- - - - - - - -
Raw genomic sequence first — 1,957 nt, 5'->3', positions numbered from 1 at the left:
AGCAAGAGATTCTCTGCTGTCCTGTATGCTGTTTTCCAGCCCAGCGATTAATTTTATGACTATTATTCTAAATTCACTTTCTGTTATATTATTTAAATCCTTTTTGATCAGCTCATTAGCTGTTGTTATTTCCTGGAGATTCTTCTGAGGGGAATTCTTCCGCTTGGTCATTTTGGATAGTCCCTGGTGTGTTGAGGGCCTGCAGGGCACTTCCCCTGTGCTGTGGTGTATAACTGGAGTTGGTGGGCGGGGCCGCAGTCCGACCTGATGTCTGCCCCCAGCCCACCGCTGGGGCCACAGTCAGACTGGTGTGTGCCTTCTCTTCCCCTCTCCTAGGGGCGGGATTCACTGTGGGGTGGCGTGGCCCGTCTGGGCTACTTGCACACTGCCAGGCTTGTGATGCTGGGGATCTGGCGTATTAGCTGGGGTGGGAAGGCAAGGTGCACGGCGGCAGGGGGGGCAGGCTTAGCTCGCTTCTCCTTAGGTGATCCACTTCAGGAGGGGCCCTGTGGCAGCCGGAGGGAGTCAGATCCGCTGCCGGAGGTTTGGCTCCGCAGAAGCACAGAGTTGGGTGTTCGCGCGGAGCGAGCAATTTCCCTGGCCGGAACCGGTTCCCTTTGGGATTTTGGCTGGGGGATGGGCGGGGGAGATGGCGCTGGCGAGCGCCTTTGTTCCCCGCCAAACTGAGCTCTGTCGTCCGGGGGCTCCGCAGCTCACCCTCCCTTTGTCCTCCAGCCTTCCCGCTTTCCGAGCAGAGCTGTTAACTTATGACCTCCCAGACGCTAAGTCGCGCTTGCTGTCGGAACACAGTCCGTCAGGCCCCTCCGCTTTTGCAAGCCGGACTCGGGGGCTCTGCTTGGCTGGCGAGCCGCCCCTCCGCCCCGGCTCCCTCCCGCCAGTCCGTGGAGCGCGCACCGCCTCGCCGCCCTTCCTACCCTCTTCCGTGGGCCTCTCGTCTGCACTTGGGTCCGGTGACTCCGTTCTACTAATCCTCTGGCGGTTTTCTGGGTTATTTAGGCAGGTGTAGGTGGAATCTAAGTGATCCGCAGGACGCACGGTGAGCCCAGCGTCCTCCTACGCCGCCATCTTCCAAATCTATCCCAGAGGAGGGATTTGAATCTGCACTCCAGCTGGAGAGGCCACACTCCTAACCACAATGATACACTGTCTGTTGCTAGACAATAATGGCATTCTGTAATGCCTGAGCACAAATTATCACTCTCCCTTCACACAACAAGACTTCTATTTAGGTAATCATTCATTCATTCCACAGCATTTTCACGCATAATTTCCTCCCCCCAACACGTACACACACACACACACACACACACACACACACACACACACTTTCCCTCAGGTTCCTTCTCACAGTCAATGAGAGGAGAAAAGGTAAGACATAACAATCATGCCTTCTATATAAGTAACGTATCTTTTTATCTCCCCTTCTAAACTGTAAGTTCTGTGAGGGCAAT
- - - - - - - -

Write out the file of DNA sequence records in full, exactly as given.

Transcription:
Raw genomic sequence first — 1,957 nt, 5'->3', positions numbered from 1 at the left:
AGCAAGAGATTCTCTGCTGTCCTGTATGCTGTTTTCCAGCCCAGCGATTAATTTTATGACTATTATTCTAAATTCACTTTCTGTTATATTATTTAAATCCTTTTTGATCAGCTCATTAGCTGTTGTTATTTCCTGGAGATTCTTCTGAGGGGAATTCTTCCGCTTGGTCATTTTGGATAGTCCCTGGTGTGTTGAGGGCCTGCAGGGCACTTCCCCTGTGCTGTGGTGTATAACTGGAGTTGGTGGGCGGGGCCGCAGTCCGACCTGATGTCTGCCCCCAGCCCACCGCTGGGGCCACAGTCAGACTGGTGTGTGCCTTCTCTTCCCCTCTCCTAGGGGCGGGATTCACTGTGGGGTGGCGTGGCCCGTCTGGGCTACTTGCACACTGCCAGGCTTGTGATGCTGGGGATCTGGCGTATTAGCTGGGGTGGGAAGGCAAGGTGCACGGCGGCAGGGGGGGCAGGCTTAGCTCGCTTCTCCTTAGGTGATCCACTTCAGGAGGGGCCCTGTGGCAGCCGGAGGGAGTCAGATCCGCTGCCGGAGGTTTGGCTCCGCAGAAGCACAGAGTTGGGTGTTCGCGCGGAGCGAGCAATTTCCCTGGCCGGAACCGGTTCCCTTTGGGATTTTGGCTGGGGGATGGGCGGGGGAGATGGCGCTGGCGAGCGCCTTTGTTCCCCGCCAAACTGAGCTCTGTCGTCCGGGGGCTCCGCAGCTCACCCTCCCTTTGTCCTCCAGCCTTCCCGCTTTCCGAGCAGAGCTGTTAACTTATGACCTCCCAGACGCTAAGTCGCGCTTGCTGTCGGAACACAGTCCGTCAGGCCCCTCCGCTTTTGCAAGCCGGACTCGGGGGCTCTGCTTGGCTGGCGAGCCGCCCCTCCGCCCCGGCTCCCTCCCGCCAGTCCGTGGAGCGCGCACCGCCTCGCCGCCCTTCCTACCCTCTTCCGTGGGCCTCTCGTCTGCACTTGGGTCCGGTGACTCCGTTCTACTAATCCTCTGGCGGTTTTCTGGGTTATTTAGGCAGGTGTAGGTGGAATCTAAGTGATCCGCAGGACGCACGGTGAGCCCAGCGTCCTCCTACGCCGCCATCTTCCAAATCTATCCCAGAGGAGGGATTTGAATCTGCACTCCAGCTGGAGAGGCCACACTCCTAACCACAATGATACACTGTCTGTTGCTAGACAATAATGGCATTCTGTAATGCCTGAGCACAAATTATCACTCTCCCTTCACACAACAAGACTTCTATTTAGGTAATCATTCATTCATTCCACAGCATTTTCACGCATAATTTCCTCCCCCCAACACGTACACACACACACACACACACACACACACACACACACACACTTTCCCTCAGGTTCCTTCTCACAGTCAATGAGAGGAGAAAAGGTAAGACATAACAATCATGCCTTCTATATAAGTAACGTATCTTTTTATCTCCCCTTCTAAACTGTAAGTTCTGTGAGGGCAAT